The final, common pathway to alcohol use is motivational. A person decides consciously or unconsciously to consume or not to consume any particular drink of alcohol according to whether or not he or she expects that the positive affective consequences of drinking will outweigh those of not drinking. Various factors (e.g., past experiences with drinking, current life situation) help to form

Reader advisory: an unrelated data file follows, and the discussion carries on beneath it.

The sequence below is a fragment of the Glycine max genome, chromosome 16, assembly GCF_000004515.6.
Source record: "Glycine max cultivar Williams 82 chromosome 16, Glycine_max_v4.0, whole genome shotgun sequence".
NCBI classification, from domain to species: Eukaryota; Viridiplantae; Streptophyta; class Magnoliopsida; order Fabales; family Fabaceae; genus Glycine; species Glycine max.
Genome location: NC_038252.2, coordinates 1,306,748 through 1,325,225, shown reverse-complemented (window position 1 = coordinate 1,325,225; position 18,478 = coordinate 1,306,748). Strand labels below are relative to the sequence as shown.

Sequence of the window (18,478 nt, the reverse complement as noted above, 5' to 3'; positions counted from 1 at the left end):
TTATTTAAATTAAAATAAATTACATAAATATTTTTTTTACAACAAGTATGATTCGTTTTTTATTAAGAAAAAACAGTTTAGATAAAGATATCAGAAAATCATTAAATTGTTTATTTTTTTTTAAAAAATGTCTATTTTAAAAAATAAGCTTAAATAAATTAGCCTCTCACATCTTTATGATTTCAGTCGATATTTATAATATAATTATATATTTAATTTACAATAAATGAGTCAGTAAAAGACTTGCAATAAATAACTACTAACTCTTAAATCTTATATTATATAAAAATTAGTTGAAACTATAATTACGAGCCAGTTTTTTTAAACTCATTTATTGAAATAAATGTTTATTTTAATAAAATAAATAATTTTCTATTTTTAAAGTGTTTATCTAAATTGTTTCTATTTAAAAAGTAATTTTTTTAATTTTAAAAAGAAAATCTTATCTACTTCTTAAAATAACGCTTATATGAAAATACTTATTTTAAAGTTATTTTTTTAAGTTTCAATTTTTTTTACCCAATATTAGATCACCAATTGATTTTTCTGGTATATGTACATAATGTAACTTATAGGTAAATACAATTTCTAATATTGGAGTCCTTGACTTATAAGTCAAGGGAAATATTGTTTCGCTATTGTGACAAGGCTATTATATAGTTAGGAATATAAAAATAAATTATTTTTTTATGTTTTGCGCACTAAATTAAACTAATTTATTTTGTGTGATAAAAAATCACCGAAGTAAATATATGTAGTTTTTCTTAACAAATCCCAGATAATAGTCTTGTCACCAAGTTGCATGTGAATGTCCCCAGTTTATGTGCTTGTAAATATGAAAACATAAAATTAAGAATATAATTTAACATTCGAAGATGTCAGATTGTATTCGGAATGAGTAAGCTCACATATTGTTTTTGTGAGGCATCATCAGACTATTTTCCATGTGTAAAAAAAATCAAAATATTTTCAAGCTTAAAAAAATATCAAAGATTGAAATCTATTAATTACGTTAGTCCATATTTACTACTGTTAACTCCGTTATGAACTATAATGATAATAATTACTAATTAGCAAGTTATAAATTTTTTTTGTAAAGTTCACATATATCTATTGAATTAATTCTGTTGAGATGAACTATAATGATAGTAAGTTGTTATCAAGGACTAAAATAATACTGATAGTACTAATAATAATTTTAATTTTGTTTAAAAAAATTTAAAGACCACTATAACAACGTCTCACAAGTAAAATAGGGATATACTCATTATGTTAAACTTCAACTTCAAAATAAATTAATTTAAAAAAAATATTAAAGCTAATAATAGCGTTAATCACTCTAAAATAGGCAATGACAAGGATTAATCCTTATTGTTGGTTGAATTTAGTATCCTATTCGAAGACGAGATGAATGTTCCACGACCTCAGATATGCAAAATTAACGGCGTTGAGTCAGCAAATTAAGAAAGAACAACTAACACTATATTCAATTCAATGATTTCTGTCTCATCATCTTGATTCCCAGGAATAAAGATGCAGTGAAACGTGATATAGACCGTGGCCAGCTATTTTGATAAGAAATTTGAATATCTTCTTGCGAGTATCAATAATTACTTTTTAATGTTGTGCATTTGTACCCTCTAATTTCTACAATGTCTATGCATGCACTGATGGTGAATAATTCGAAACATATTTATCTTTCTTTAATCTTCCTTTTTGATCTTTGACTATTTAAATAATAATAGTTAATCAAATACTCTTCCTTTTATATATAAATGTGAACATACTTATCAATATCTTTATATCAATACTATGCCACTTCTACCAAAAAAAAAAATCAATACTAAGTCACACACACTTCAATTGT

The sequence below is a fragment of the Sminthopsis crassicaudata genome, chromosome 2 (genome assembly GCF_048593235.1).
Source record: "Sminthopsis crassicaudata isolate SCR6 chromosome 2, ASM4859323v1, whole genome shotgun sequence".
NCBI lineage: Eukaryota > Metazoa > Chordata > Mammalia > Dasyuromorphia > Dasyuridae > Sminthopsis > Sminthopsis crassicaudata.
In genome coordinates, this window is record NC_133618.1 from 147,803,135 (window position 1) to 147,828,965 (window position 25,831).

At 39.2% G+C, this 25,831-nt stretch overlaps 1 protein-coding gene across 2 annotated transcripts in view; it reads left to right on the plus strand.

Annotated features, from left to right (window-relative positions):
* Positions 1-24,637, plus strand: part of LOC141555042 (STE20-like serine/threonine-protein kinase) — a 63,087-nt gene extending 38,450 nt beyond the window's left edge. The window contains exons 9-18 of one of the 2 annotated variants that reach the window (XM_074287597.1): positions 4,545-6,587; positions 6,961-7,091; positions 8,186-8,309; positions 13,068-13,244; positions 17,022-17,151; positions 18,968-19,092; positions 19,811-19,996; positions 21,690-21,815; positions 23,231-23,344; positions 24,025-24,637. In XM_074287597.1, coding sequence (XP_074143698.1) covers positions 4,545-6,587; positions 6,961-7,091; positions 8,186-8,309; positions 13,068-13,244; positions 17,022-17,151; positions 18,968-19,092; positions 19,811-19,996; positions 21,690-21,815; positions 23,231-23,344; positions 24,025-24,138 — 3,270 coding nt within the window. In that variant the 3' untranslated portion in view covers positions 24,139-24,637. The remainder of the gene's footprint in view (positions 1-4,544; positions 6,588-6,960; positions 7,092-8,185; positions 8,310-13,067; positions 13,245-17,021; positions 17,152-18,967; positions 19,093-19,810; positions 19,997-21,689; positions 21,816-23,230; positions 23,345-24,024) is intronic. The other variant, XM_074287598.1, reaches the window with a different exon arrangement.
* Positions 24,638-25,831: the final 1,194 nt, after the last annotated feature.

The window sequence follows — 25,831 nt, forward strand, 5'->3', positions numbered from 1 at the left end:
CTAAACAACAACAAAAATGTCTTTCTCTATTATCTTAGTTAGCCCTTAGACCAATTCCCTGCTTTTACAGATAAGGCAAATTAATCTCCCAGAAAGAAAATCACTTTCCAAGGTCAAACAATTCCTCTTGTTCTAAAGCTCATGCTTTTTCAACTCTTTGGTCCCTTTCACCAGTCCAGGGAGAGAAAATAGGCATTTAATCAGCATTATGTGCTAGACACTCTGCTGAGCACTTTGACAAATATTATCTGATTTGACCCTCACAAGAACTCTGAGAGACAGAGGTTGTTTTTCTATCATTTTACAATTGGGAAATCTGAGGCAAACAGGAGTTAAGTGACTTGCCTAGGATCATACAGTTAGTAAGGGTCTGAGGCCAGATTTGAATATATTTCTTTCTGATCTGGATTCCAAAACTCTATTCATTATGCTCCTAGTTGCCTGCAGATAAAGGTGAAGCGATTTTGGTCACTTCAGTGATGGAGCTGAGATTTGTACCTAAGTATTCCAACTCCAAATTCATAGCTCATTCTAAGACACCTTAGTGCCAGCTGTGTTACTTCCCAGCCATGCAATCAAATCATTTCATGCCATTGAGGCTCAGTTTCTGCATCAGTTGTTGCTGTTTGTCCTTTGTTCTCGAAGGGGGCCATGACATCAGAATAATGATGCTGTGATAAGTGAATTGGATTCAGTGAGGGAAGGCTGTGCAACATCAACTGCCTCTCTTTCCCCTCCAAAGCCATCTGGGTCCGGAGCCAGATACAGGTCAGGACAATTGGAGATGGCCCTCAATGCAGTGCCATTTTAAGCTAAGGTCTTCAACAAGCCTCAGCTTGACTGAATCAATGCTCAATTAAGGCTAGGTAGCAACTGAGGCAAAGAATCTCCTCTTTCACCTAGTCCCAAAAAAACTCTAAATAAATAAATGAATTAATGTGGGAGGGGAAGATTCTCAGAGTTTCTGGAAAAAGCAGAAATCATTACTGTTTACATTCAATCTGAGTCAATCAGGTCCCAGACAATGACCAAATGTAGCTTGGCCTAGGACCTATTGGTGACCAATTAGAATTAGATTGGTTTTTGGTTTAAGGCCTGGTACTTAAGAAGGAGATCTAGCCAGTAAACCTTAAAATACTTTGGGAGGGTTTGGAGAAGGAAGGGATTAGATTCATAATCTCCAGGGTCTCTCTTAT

expectations of affective change from drinking, these factors always modulated by a person's neurochemical reactivity to alcohol. Such major influences include the person's current nonchemical incentives and the prospect of acquiring new positive incentives and removing current negative incentives.
Our motivational counseling technique uses nonchemical goals and incentives to help the alcoholic develop a satisfying life without the necessity of alcohol. The technique first assesses the alcoholic's motivational structure and then seeks to modify it through a multicomponent counseling procedure. The counseling technique is one example of the heuristic value of the motivational